Early Line: Three-Man Race For 2016 Republican Nomination
By David Lightman, McClatchy Washington Bureau (TNS)
WASHINGTON — The crowded contest for the 2016 Republican presidential nomination is emerging as a three-man race in its early stages.
Jeb Bush, Marco Rubio and Scott Walker have emerged as early leaders. “They have the best ability to unite the various factions of the Republican Party,” said Republican pollster Whit Ayres.
Rand Paul is close behind, but it’s uncertain whether he can grow much beyond the support he inherits from his father, former Rep. Ron Paul of Texas. In 2012, Ron Paul got 21.5 percent of the Iowa caucus vote and 22.9 percent of the New Hampshire primary vote.
So far, said Ayres, “Rand Paul has yet to show he can break out.”
Early momentum matters. Big donors and big names are eager to pick winners, figuring that the sooner they commit, the more influence they’ll have. Three factors are crucial in determining who’s up or down: money, staff and buzz.
Bush, the former Florida governor, is reportedly amassing a daunting campaign treasury, perhaps topping $100 million by this summer. Bush campaigned in South Carolina this week.
“Bush has the name, and that gets him benefits,” noted Tyler De Haan, chairman of the Dallas County (Iowa) Republican Party.
Early money doesn’t guarantee victory, but it’s a leading indicator. By June 30 of 1999 and 2011, George W. Bush and Mitt Romney, respectively, were well ahead in the money chase. Each won the nomination the following year. An exception: By mid-2007, John McCain’s total trailed Romney and former New York City Mayor Rudy Giuliani, but McCain went on to win the nomination.
Walker, the Wisconsin governor, has gained notice with his hires. While big names are expected to join better-connected candidates such as Bush, insiders take note when they go to someone such as the lesser-known Walker.
Rick Wiley, a former Republican National Committee political director, has signed on as a top aide. Kirsten Kukowski left her job as RNC national press secretary to become communications director for Walker’s political committee. Ed Goeas, president of the Tarrance Group, is a senior adviser.
Walker also gained momentum with his January speech to the Iowa Freedom Summit, an all-day showcase of possible candidates before hundreds of activists. Walker was the day’s star, explaining how he could streamline the federal government the way he tightened Wisconsin’s bureaucracy.
Donors and analysts see Walker, who also campaigned this week in South Carolina, as having broad appeal.
That’s gained importance in a campaign Republicans see as winnable. A McClatchy-Marist poll this month found that 39 percent of Republicans and Republican-leaning independents thought it was more important to nominate someone who can win, up from December’s 33 percent.
A sign of the ability to win? Walker topped all other major Republicans when matched against Democrat Hillary Clinton.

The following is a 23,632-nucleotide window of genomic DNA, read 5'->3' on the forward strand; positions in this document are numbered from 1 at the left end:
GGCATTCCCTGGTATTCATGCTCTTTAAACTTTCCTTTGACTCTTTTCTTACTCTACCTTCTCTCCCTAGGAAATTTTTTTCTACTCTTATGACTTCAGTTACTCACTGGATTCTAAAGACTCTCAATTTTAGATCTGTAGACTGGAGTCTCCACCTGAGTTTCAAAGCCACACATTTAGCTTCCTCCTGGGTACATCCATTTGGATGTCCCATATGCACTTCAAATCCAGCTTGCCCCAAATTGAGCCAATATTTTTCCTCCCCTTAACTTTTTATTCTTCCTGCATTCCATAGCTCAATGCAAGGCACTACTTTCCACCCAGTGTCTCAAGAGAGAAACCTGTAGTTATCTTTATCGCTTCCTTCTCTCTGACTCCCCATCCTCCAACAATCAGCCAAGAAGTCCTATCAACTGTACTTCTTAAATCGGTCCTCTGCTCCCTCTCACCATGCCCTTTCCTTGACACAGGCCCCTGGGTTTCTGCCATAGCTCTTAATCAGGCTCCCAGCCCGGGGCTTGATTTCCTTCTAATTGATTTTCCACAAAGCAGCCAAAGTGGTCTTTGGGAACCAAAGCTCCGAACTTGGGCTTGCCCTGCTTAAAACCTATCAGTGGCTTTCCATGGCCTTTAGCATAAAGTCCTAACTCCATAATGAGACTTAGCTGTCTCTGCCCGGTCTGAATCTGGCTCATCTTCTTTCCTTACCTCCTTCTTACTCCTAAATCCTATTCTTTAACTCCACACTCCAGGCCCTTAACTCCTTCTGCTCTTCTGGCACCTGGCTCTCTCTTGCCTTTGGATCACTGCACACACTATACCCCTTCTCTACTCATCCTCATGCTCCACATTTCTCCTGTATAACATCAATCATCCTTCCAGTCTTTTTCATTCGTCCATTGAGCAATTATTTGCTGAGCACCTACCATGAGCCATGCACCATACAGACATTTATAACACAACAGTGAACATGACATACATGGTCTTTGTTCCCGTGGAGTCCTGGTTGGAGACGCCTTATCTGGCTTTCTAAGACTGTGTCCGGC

Rubio, a U.S. senator from Florida, has generated quiet but ample buzz. It began growing last year in Iowa, where he was an early supporter of Joni Ernst for the Senate. She stunned the political world with an easy primary win and in November won big over Democratic Rep. Bruce Braley.
In January, Rubio emerged as the favorite of a donor retreat hosted by the billionaire Koch brothers. He won an informal straw poll and was praised for his understanding of foreign policy.
Rubio also intrigues Republicans because he’s both Latino and young. Rubio, who turns 44 in May, would be the first Republican presidential nominee under 50 since Richard Nixon in 1960. (So would Walker, who was born in November 1967.)
“Rubio is an exciting candidate. He’s young and is showing a lot of appeal,” said Wayne MacDonald, former New Hampshire Republican chairman.
Being in the top tier also brings risks. Scrutiny becomes relentless. One of Walker’s marquee hires, veteran Republican strategist Liz Mair, resigned this week after one day on job when controversy erupted over her tweets that criticized Iowa.
Rubio’s onetime willingness to create a path to citizenship for undocumented immigrants is getting new attention, and Bush’s Florida record is still being closely examined by party insiders.
Much of who’s ahead and who’s not at this stage “is based on who’s known and who’s not known,” said Fergus Cullen, another former New Hampshire Republican chairman. Cullen hosted a reception at his home for Bush last week.
What’s lacking in the top tier is a hardcore conservative or Tea Party favorite.
Tea party loyalists are sympathetic to Walker, for example, but still have some doubts. At a Tea Party Patriots telephone town hall meeting this week, some questioned whether he has shifted his position on government help for ethanol over the years.
Mike Huckabee, the former Arkansas governor, is popular in Iowa, but memories are fresh of how his support all but evaporated after winning the 2008 caucus. Rick Santorum did well early in 2012, but the former Pennsylvania senator lacked money and wider appeal once the campaign moved to bigger states.
Others raise serious questions, said Jane Aitken, coordinator for the New Hampshire Tea Party Coalition.
Senator Ted Cruz (R-TX) is too eager to use military force, Aitken said, and “most Tea Party supporters are anti-interventionist.”
Retired neurosurgeon Ben Carson attracts a passionate following but is unproven in the political arena. Former Texas Governor Rick Perry and Louisiana Governor Bobby Jindal have stirred little support, finishing 11th and 12th, respectively, in the Feb. 28 Conservative Political Action Conference straw poll. And few take businessman Donald Trump’s bid seriously.
That leaves the top tier, at least for now. “Remember,” said Cullen, “last time almost everybody seemed to have a time in the sun.”
Former Governor Jeb Bush of Florida speaking at the 2015 Conservative Political Action Conference (CPAC) in National Harbor, Maryland. (Gage Skidmore/Flickr)